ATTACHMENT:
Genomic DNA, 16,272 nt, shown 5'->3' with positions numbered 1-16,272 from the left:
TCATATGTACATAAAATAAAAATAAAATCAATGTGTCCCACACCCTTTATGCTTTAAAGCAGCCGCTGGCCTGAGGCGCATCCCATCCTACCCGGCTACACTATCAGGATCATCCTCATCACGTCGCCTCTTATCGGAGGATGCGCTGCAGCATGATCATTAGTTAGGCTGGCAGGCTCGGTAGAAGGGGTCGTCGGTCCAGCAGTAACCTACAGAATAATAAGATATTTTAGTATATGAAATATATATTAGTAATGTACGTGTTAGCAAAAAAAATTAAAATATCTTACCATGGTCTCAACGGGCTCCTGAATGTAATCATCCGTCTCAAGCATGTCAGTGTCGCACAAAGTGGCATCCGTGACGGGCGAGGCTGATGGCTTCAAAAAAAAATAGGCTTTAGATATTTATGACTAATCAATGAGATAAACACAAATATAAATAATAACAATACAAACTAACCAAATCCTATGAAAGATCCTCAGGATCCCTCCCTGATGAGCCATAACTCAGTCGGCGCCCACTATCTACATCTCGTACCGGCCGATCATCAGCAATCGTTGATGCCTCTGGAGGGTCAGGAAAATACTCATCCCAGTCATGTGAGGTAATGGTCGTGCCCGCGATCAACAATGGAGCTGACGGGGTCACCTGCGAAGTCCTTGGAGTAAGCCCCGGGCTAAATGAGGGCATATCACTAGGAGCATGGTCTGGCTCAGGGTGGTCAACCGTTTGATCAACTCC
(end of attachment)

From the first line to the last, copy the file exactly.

Genomic DNA, 16,272 nt, shown 5'->3' with positions numbered 1-16,272 from the left:
TCATATGTACATAAAATAAAAATAAAATCAATGTGTCCCACACCCTTTATGCTTTAAAGCAGCCGCTGGCCTGAGGCGCATCCCATCCTACCCGGCTACACTATCAGGATCATCCTCATCACGTCGCCTCTTATCGGAGGATGCGCTGCAGCATGATCATTAGTTAGGCTGGCAGGCTCGGTAGAAGGGGTCGTCGGTCCAGCAGTAACCTACAGAATAATAAGATATTTTAGTATATGAAATATATATTAGTAATGTACGTGTTAGCAAAAAAAATTAAAATATCTTACCATGGTCTCAACGGGCTCCTGAATGTAATCATCCGTCTCAAGCATGTCAGTGTCGCACAAAGTGGCATCCGTGACGGGCGAGGCTGATGGCTTCAAAAAAAAATAGGCTTTAGATATTTATGACTAATCAATGAGATAAACACAAATATAAATAATAACAATACAAACTAACCAAATCCTATGAAAGATCCTCAGGATCCCTCCCTGATGAGCCATAACTCAGTCGGCGCCCACTATCTACATCTCGTACCGGCCGATCATCAGCAATCGTTGATGCCTCTGGAGGGTCAGGAAAATACTCATCCCAGTCATGTGAGGTAATGGTCGTGCCCGCGATCAACAATGGAGCTGACGGGGTCACCTGCGAAGTCCTTGGAGTAAGCCCCGGGCTAAATGAGGGCATATCACTAGGAGCATGGTCTGGCTCAGGGTGGTCAACCGTTTGATCAACTCC